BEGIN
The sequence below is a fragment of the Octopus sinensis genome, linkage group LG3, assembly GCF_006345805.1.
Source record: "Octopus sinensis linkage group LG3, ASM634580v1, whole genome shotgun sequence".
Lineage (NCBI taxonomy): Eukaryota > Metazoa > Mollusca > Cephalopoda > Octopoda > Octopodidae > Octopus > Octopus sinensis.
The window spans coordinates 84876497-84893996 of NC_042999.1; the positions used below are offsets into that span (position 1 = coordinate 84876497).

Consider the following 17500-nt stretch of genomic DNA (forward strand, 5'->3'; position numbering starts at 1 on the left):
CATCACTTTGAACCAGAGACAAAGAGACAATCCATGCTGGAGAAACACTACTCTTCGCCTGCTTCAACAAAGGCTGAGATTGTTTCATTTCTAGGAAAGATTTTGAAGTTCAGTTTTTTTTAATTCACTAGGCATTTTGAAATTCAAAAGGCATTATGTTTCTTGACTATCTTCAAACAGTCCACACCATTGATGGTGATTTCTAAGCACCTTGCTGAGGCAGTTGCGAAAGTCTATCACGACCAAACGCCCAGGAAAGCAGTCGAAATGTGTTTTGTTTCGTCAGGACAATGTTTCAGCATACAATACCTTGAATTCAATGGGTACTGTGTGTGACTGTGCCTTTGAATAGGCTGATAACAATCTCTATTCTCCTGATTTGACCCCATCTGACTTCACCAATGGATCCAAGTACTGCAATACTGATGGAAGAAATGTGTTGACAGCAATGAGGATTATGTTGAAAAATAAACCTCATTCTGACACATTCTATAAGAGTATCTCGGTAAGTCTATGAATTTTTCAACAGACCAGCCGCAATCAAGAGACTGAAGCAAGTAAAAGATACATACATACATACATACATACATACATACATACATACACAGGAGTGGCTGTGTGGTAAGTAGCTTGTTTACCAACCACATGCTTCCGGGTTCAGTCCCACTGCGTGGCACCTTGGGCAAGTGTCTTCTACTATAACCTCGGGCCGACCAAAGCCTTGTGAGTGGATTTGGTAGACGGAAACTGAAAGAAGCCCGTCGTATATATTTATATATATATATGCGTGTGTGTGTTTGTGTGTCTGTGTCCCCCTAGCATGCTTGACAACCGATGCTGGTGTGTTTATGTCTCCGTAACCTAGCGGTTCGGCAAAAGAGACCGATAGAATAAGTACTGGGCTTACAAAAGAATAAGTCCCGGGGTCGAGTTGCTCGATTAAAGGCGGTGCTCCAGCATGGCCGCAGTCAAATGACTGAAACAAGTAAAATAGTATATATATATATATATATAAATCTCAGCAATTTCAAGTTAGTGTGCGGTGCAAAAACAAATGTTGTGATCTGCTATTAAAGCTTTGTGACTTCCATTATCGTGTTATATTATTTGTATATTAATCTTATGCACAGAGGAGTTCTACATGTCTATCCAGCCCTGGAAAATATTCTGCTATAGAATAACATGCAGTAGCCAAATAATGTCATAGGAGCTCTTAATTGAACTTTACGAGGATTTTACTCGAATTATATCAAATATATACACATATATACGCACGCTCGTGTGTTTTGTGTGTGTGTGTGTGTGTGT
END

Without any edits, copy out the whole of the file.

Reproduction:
The sequence below is a fragment of the Octopus sinensis genome, linkage group LG3, assembly GCF_006345805.1.
Source record: "Octopus sinensis linkage group LG3, ASM634580v1, whole genome shotgun sequence".
Lineage (NCBI taxonomy): Eukaryota > Metazoa > Mollusca > Cephalopoda > Octopoda > Octopodidae > Octopus > Octopus sinensis.
The window spans coordinates 84876497-84893996 of NC_042999.1; the positions used below are offsets into that span (position 1 = coordinate 84876497).

Consider the following 17500-nt stretch of genomic DNA (forward strand, 5'->3'; position numbering starts at 1 on the left):
CATCACTTTGAACCAGAGACAAAGAGACAATCCATGCTGGAGAAACACTACTCTTCGCCTGCTTCAACAAAGGCTGAGATTGTTTCATTTCTAGGAAAGATTTTGAAGTTCAGTTTTTTTTAATTCACTAGGCATTTTGAAATTCAAAAGGCATTATGTTTCTTGACTATCTTCAAACAGTCCACACCATTGATGGTGATTTCTAAGCACCTTGCTGAGGCAGTTGCGAAAGTCTATCACGACCAAACGCCCAGGAAAGCAGTCGAAATGTGTTTTGTTTCGTCAGGACAATGTTTCAGCATACAATACCTTGAATTCAATGGGTACTGTGTGTGACTGTGCCTTTGAATAGGCTGATAACAATCTCTATTCTCCTGATTTGACCCCATCTGACTTCACCAATGGATCCAAGTACTGCAATACTGATGGAAGAAATGTGTTGACAGCAATGAGGATTATGTTGAAAAATAAACCTCATTCTGACACATTCTATAAGAGTATCTCGGTAAGTCTATGAATTTTTCAACAGACCAGCCGCAATCAAGAGACTGAAGCAAGTAAAAGATACATACATACATACATACATACATACATACATACATACACAGGAGTGGCTGTGTGGTAAGTAGCTTGTTTACCAACCACATGCTTCCGGGTTCAGTCCCACTGCGTGGCACCTTGGGCAAGTGTCTTCTACTATAACCTCGGGCCGACCAAAGCCTTGTGAGTGGATTTGGTAGACGGAAACTGAAAGAAGCCCGTCGTATATATTTATATATATATATGCGTGTGTGTGTTTGTGTGTCTGTGTCCCCCTAGCATGCTTGACAACCGATGCTGGTGTGTTTATGTCTCCGTAACCTAGCGGTTCGGCAAAAGAGACCGATAGAATAAGTACTGGGCTTACAAAAGAATAAGTCCCGGGGTCGAGTTGCTCGATTAAAGGCGGTGCTCCAGCATGGCCGCAGTCAAATGACTGAAACAAGTAAAATAGTATATATATATATATATATAAATCTCAGCAATTTCAAGTTAGTGTGCGGTGCAAAAACAAATGTTGTGATCTGCTATTAAAGCTTTGTGACTTCCATTATCGTGTTATATTATTTGTATATTAATCTTATGCACAGAGGAGTTCTACATGTCTATCCAGCCCTGGAAAATATTCTGCTATAGAATAACATGCAGTAGCCAAATAATGTCATAGGAGCTCTTAATTGAACTTTACGAGGATTTTACTCGAATTATATCAAATATATACACATATATACGCACGCTCGTGTGTTTTGTGTGTGTGTGTGTGTGTGT